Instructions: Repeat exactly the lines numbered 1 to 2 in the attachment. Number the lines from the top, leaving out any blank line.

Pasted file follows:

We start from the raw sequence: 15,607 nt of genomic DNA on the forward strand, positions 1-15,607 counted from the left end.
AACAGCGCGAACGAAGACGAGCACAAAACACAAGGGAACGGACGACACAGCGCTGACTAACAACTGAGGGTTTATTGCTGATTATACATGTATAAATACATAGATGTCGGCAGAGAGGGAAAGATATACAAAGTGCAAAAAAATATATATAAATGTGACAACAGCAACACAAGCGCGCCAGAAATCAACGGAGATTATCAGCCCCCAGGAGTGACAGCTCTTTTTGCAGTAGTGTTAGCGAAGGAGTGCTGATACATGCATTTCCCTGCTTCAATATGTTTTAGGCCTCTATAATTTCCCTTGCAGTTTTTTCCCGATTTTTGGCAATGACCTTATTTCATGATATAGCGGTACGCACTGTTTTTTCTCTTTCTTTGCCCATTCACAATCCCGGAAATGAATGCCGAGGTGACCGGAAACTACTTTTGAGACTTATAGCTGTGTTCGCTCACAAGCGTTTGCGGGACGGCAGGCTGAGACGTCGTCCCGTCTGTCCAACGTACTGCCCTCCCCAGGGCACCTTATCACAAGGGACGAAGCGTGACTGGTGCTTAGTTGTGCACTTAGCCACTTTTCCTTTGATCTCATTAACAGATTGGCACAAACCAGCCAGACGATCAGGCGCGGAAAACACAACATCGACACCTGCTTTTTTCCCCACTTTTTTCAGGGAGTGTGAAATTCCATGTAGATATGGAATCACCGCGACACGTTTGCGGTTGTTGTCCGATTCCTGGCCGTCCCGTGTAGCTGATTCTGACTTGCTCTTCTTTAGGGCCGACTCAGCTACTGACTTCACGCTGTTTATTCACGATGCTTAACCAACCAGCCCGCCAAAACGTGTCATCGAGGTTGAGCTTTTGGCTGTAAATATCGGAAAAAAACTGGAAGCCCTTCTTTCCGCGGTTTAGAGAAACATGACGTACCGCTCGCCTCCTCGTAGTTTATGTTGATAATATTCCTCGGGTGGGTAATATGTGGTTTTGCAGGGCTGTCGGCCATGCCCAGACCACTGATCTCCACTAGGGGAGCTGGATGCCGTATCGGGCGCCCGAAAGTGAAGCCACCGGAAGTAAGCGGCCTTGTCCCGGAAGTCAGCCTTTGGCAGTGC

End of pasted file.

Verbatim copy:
We start from the raw sequence: 15,607 nt of genomic DNA on the forward strand, positions 1-15,607 counted from the left end.
AACAGCGCGAACGAAGACGAGCACAAAACACAAGGGAACGGACGACACAGCGCTGACTAACAACTGAGGGTTTATTGCTGATTATACATGTATAAATACATAGATGTCGGCAGAGAGGGAAAGATATACAAAGTGCAAAAAAATATATATAAATGTGACAACAGCAACACAAGCGCGCCAGAAATCAACGGAGATTATCAGCCCCCAGGAGTGACAGCTCTTTTTGCAGTAGTGTTAGCGAAGGAGTGCTGATACATGCATTTCCCTGCTTCAATATGTTTTAGGCCTCTATAATTTCCCTTGCAGTTTTTTCCCGATTTTTGGCAATGACCTTATTTCATGATATAGCGGTACGCACTGTTTTTTCTCTTTCTTTGCCCATTCACAATCCCGGAAATGAATGCCGAGGTGACCGGAAACTACTTTTGAGACTTATAGCTGTGTTCGCTCACAAGCGTTTGCGGGACGGCAGGCTGAGACGTCGTCCCGTCTGTCCAACGTACTGCCCTCCCCAGGGCACCTTATCACAAGGGACGAAGCGTGACTGGTGCTTAGTTGTGCACTTAGCCACTTTTCCTTTGATCTCATTAACAGATTGGCACAAACCAGCCAGACGATCAGGCGCGGAAAACACAACATCGACACCTGCTTTTTTCCCCACTTTTTTCAGGGAGTGTGAAATTCCATGTAGATATGGAATCACCGCGACACGTTTGCGGTTGTTGTCCGATTCCTGGCCGTCCCGTGTAGCTGATTCTGACTTGCTCTTCTTTAGGGCCGACTCAGCTACTGACTTCACGCTGTTTATTCACGATGCTTAACCAACCAGCCCGCCAAAACGTGTCATCGAGGTTGAGCTTTTGGCTGTAAATATCGGAAAAAAACTGGAAGCCCTTCTTTCCGCGGTTTAGAGAAACATGACGTACCGCTCGCCTCCTCGTAGTTTATGTTGATAATATTCCTCGGGTGGGTAATATGTGGTTTTGCAGGGCTGTCGGCCATGCCCAGACCACTGATCTCCACTAGGGGAGCTGGATGCCGTATCGGGCGCCCGAAAGTGAAGCCACCGGAAGTAAGCGGCCTTGTCCCGGAAGTCAGCCTTTGGCAGTGC